The best part of the route is “DeWatto Road,” which is an extremely scenic deserted back road that arcs through the forest. It is full of corners of all descriptions and a lot of bumps and uneven pavement. And it was wet. And it had recently been chip-sealed, leaving random strands of small gravel here and there. There is a link at the end of this to my YouTube channel, where you can find three videos covering this ride.
An hour later we stopped for a break in Belfair, and I assumed the battery would have been recharged by then. Um –no. Obviously there was a problem in the charging system. So every time we stopped from then on we would do a small drill with Eric taking out the jumper cables and Bob providing the juice. Nobody seemed to mind this, but I felt the social pressure of being the person with the problem.
Over lunch in Seabeck it was suggested that I might be able to purchase a new battery. A couple of smart phones (yes, they do have uses) and two phone calls and we were off to Bremerton to “The Brothers” for a new battery. Tony left me in the parking lot with my bike idling while he went it to check that all was ready. As I sat there, the bike died. Out of juice. Fortunately, $115 later I was set, and was assuming the problem had been a bad battery.
We arrived back at the ferry boat dock and almost were able to ride on to the ferry boat without shutting off the engines, but no. And to my horror, the bike was dead again. Once again the drill, and on to the ferry boat.
By now the mechanical adepts I ride with had calculated that the bike was running solely off the battery. There was some concern about the ability of the bike to make it to my home, so the plan was to follow Tony, as his house is just a couple of miles from mine. As the ferry neared Edmonds, we once again did the drill. Engine running, bikes ready, and the crew member motioned for us to go. Everyone took off and I put the bike in gear. With the side stand still down! Oh no! On a Triumph, this kills the engine. Bob saw this and stopped, but the others were gone, and had no way of getting back, as 500 cars would be streaming behind them. Worse, the jumper cables had also departed.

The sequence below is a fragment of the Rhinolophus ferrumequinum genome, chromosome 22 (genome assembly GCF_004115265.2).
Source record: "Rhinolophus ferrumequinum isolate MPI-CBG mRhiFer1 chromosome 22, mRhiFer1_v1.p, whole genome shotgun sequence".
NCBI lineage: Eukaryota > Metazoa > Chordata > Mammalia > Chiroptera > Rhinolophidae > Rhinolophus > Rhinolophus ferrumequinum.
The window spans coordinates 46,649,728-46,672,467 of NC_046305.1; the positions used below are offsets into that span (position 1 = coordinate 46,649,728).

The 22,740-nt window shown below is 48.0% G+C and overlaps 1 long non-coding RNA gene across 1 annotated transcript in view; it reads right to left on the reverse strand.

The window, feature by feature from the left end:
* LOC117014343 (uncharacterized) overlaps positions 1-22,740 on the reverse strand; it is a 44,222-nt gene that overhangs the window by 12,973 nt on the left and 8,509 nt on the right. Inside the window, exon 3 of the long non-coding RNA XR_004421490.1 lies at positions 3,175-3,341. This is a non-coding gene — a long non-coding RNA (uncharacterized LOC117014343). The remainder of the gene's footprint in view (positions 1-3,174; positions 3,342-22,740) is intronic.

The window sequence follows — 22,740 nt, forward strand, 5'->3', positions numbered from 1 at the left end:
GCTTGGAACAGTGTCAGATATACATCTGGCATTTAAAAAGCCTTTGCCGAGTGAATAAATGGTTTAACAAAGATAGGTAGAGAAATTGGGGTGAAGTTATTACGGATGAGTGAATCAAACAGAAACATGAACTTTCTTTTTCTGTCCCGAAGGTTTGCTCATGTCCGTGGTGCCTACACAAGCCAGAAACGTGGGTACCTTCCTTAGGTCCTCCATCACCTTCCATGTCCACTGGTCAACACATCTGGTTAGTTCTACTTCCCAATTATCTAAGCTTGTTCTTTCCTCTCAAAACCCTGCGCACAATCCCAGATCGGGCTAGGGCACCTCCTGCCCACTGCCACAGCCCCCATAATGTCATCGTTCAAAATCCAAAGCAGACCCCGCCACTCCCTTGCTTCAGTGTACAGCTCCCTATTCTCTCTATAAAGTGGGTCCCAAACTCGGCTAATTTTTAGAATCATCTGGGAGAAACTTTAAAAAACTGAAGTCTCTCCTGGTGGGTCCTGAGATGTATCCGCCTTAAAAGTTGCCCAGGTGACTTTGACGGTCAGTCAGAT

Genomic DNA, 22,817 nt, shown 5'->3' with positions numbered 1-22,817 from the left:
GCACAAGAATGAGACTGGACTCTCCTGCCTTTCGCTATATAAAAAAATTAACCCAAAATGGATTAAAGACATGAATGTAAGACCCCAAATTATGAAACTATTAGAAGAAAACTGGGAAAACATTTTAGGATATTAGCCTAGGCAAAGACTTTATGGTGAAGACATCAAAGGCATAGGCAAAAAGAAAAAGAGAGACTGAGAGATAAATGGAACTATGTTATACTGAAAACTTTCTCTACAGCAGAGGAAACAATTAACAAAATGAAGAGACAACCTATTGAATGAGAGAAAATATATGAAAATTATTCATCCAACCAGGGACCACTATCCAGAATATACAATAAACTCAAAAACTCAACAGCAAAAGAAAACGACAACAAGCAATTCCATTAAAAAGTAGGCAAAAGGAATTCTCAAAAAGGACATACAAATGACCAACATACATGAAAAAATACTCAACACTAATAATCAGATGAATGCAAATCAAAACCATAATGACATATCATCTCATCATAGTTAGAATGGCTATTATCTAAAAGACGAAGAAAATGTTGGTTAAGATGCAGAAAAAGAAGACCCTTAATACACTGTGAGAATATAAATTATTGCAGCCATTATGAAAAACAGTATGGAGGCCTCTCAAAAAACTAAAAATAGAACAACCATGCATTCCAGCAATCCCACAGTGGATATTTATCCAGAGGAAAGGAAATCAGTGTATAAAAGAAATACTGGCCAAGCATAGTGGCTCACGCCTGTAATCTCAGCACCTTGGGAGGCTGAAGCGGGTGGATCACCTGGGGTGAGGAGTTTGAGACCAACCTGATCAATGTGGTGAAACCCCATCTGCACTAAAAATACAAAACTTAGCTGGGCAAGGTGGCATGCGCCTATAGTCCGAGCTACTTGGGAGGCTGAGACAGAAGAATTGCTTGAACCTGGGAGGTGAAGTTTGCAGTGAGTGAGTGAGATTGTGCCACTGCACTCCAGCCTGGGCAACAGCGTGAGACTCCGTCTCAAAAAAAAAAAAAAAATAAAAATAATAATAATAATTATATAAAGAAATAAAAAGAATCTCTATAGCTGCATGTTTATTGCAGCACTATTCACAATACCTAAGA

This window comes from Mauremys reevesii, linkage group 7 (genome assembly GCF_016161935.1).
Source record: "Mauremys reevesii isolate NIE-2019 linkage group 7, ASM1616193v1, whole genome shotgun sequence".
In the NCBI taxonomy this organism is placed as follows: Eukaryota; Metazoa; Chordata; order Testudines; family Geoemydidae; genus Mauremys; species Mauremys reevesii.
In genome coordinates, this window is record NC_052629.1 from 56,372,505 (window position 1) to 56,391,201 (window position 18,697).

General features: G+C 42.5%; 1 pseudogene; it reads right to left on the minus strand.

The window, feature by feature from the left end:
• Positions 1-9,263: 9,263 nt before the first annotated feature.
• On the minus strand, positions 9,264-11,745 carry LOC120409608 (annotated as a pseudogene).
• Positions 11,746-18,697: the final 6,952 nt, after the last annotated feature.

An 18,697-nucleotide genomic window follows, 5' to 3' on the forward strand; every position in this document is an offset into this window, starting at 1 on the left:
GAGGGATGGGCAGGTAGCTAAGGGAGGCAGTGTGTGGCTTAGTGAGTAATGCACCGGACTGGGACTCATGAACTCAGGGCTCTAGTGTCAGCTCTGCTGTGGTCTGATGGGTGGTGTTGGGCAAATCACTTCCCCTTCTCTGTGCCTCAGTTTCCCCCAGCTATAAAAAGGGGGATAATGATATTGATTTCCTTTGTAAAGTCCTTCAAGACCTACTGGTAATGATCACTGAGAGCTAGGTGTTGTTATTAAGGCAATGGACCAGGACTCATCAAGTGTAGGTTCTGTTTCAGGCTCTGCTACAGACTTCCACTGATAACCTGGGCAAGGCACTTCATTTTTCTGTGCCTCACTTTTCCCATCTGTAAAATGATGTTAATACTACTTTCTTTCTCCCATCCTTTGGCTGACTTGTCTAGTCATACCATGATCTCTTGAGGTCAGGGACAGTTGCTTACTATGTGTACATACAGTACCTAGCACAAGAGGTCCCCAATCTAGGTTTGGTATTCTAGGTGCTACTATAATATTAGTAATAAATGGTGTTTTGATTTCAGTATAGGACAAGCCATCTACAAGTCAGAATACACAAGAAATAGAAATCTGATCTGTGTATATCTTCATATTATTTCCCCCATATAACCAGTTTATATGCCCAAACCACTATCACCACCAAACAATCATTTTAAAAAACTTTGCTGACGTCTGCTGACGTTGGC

Fortunately, a ferry crew member brought out a starter battery box with cables and Bob and I were off. He peeled off for home and then… I was alone. Up the hill. Through Lynnwood. A traffic jam. Long waits at every stop light. Would the bike die again? What would I do when it did? I debated options, like turning off onto I-5 North and then I-405 South. Would higher speeds help or make the problem worse? There looked to be a traffic jam getting on to the freeway, but I could use the commuter lane. But what if I died when I was out to the left of the freeway? So I continued the slower and back way, sweating profusely in my helmet.
I eventually made it home, and spent a moment in my garage sitting on the bike, emotionally exhausted and relieved that I’d made it. A day on the charger and the battery is all set again, and I should be able to ride it to the dealership later this week, with Susan following me in the car with jumper cables and the other battery, also now charged. As long as I don’t kill the engine or have the side stand down in gear, (!) I should be OK.
First thing I did was to go on Facebook and let my friends know what had happened. They felt terrible for abandoning me, but they had done no such thing. Stuff happens. Then I got a lot of offers of help and some good ideas from them, and even others who had not been on the ride. One friend offered to come to my house and analyze the issue, but I need to have other stuff done at the dealer anyway. Another good idea was to pull the headlight fuse to save electrics.
The support and friendship of the people I ride with is inspiring. I look forward to the next ride, and I hope I will not be “that guy.”
DeWatto Road ride in three parts. They are a bit repetitive, but fun to watch.
Copyright 2016 David Preston